“The real problem for the Fed is that it has completely abandoned any semblance to a systematic policy framework, in apparent preference for a purely discretionary one. By relentlessly depriving investors of risk-free return, the Federal Reserve has spawned an all-asset speculative bubble that we estimate will provide investors little but return-free risk.”
The chart below shows alternative systematic approaches to interest rate policy. Ever since 2008 the Fed has been far below alternative methodologies showing a clear bias. How the Fed continued to dismiss the clear inflation developments last year is an obvious discretionary error.
In the next few months the Fed will have to confront the downside of its discretionary excesses over the last few years.
The Fed is now wide open to criticism. It has implemented excessive stimulus for too long, and is now getting round to tightening policy far too late. Rather than smoothing out economic disturbances, the Fed will now be seen increasingly as the source of instability – creating the biggest bubble of the last 100 years, and now the highest rate of inflation for 40 years.
It’s past time to review the Fed.
The Fed is now so late in addressing inflation, that it will be tightening policy just as the rate of change of both inflation and economic growth are likely to turn down. This economic environment is called Quad 4 .
The Fed may repeat its performance of Q4 2018. Back then the Fed was blind to Quad 4 conditions and tightened policy into a slowdown until the S&P 500 fell 20%. Only then did the Fed respond with a complete policy reversal.
Market indicators have begun to price in this confrontation. The two charts below demonstrate how limited the Fed’s abilities have become.
The excessive “stimulus” of economic policy has reached its limits with the explosion of inflation. Even worse the Fed still has stimulative policy in place! A CPI print of 7.5% while the Fed funds rate is near zero, and still stimulating the economy with QE, is embarrasing.
The Fed may feel forced to catch up with the timing and extent of interest rate hikes. However, the economy is already slowing and the Fed could easily create further instability by going too far too fast.
Years of excessive policy support have left the Fed with limited choices as shown below. Debt to GDP has more than doubled since 2008, and with it 30 real yields have fallen to well below zero, as the Fed has more than doubled its holdings of Treasuries. Investors need to consider TIPS if they are looking for positive real yields, but even there positive real yield have become increasingly scarce or fleeting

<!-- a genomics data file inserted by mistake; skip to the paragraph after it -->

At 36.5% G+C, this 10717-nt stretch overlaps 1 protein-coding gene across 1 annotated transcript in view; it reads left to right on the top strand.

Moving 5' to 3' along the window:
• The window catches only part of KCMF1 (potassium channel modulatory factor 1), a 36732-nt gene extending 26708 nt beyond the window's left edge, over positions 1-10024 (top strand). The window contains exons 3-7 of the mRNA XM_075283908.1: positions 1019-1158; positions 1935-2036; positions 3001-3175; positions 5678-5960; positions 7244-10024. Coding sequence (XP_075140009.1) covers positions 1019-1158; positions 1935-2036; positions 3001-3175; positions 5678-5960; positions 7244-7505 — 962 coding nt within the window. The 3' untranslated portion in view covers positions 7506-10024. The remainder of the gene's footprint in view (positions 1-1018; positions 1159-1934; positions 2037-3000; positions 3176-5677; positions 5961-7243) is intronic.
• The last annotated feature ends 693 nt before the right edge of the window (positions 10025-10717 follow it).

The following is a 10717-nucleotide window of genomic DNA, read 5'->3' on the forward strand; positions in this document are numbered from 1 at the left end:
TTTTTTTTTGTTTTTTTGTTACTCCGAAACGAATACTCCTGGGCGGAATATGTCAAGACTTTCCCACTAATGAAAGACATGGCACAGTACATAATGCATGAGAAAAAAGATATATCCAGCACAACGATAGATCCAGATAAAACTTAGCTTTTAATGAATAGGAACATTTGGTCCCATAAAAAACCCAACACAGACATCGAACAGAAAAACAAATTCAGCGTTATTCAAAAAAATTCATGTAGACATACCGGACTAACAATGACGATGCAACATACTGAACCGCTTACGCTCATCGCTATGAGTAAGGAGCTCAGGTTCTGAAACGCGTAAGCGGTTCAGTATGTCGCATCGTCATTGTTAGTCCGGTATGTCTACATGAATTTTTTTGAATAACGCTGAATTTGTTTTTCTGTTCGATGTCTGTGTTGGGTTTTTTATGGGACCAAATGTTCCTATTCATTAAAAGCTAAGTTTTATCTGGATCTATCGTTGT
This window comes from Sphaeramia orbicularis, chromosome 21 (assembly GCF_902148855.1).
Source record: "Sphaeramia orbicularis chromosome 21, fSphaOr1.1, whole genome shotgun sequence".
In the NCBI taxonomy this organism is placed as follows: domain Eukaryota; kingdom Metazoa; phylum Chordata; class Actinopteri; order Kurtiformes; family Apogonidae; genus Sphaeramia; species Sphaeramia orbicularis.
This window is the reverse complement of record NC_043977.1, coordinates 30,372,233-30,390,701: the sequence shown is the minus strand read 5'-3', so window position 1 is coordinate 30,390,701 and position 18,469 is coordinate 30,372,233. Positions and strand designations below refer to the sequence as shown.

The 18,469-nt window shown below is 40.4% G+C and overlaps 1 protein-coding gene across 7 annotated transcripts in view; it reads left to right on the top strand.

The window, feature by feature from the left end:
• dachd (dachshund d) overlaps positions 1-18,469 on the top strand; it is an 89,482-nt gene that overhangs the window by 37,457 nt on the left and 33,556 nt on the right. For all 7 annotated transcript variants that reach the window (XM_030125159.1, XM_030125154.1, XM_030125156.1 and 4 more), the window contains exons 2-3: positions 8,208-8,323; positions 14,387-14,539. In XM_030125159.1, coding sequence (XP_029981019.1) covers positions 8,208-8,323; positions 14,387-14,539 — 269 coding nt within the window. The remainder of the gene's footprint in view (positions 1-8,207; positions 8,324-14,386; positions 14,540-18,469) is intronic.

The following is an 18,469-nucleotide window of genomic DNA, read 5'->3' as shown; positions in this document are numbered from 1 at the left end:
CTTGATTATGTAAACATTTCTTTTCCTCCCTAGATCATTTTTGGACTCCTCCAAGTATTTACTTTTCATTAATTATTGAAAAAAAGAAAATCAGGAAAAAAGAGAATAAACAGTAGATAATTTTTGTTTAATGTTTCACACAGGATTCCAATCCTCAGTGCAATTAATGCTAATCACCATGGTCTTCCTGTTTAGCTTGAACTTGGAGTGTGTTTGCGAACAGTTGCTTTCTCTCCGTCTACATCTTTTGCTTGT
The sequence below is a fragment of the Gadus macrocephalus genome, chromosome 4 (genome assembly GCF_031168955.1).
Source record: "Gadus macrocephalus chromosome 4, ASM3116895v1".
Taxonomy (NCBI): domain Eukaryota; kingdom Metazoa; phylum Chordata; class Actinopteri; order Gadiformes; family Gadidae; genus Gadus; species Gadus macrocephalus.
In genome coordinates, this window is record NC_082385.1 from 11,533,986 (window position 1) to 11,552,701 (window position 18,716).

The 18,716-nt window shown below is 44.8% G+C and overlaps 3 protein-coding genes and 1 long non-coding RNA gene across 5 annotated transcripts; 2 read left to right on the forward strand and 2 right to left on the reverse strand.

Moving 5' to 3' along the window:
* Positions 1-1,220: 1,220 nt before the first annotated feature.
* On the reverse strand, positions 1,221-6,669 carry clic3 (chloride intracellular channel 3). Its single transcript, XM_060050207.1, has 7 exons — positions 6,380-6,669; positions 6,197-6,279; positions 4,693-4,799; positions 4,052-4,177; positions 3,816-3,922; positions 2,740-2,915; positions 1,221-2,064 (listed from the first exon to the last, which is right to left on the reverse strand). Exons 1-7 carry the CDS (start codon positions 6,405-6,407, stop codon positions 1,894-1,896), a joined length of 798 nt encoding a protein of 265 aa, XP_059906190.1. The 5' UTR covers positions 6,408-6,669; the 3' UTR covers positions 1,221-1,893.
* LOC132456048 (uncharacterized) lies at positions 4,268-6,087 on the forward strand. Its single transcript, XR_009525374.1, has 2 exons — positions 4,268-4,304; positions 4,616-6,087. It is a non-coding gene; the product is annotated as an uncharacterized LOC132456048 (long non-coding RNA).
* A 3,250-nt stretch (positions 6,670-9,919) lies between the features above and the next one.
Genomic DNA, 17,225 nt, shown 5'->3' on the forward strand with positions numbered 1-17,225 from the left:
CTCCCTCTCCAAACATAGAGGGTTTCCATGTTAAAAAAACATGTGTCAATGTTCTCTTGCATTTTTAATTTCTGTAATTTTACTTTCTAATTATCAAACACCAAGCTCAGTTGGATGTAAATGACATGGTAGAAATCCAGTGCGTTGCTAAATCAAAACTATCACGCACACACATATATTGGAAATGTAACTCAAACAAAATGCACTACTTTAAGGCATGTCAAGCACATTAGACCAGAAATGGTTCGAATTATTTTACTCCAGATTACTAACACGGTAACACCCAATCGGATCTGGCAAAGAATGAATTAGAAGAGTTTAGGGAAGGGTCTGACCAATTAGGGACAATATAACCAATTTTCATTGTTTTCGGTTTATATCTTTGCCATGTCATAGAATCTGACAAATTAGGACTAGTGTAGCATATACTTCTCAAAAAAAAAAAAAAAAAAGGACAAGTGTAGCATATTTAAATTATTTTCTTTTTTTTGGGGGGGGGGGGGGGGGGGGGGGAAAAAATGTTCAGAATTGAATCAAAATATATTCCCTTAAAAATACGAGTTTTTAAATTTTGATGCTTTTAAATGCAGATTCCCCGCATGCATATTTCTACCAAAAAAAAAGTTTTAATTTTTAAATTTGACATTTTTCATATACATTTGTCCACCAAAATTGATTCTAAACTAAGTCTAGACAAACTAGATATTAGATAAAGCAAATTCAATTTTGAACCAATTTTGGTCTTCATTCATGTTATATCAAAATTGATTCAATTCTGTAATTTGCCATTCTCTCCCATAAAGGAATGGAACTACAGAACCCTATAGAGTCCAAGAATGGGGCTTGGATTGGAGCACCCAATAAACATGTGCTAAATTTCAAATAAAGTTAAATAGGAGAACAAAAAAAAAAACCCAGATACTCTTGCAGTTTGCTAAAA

Also, the chart above shows how difficult it is for interest rates to rise too far. The level of debt is substantial. Not just Treasuries but corporate debt has grown substantially too, and with it, the average credit rating has declined making it highly fragile in a rising rate environment.
The Chart below shows that already the bond market is pricing in negative Fed fund forward interest rates, just as it did in 2018. The market in effect expects the Fed to go too far in its interest rate rises even before it starts. No wonder. Historically once the Fed starts to raise interest rates it continues to do so until it is clear it needs to stop. The Fed is reactive and too late in both directions.
What Does This Mean For Equities?
The equity market has also been distorted by Fed policy. QE since 2009 has a remarkably strong correlation to the S&P 500 index. From a valuation perspective based on data going back to 1928, what best correlates with the subsequent twelve year return suggests investors should expect on average a negative 6% return per annum over this period.
The real earnings yield of the S&P 500 is the lowest it has ever been.
The Fed has so supported the stock market with its policies that most investors have become dependent on its ability to continue doing so. Now it looks like the Fed has no choice other than a continuance of above target inflation or much higher interest rates. Neither of these options are supportive of the US equity market.
It is worth examining the experience of Q4 2018 as a guide for the current set up. There are differences of course. For example, the stimulus since 2018 has been enormous, the markets are higher and the debt is far greater.
Investors may need to consider the extent to which they believe that the Fed is capable of normalizing the situation, and “saving” the markets once again. It is also worth considering how closely investment portfolios match optimal Quad 4 allocation.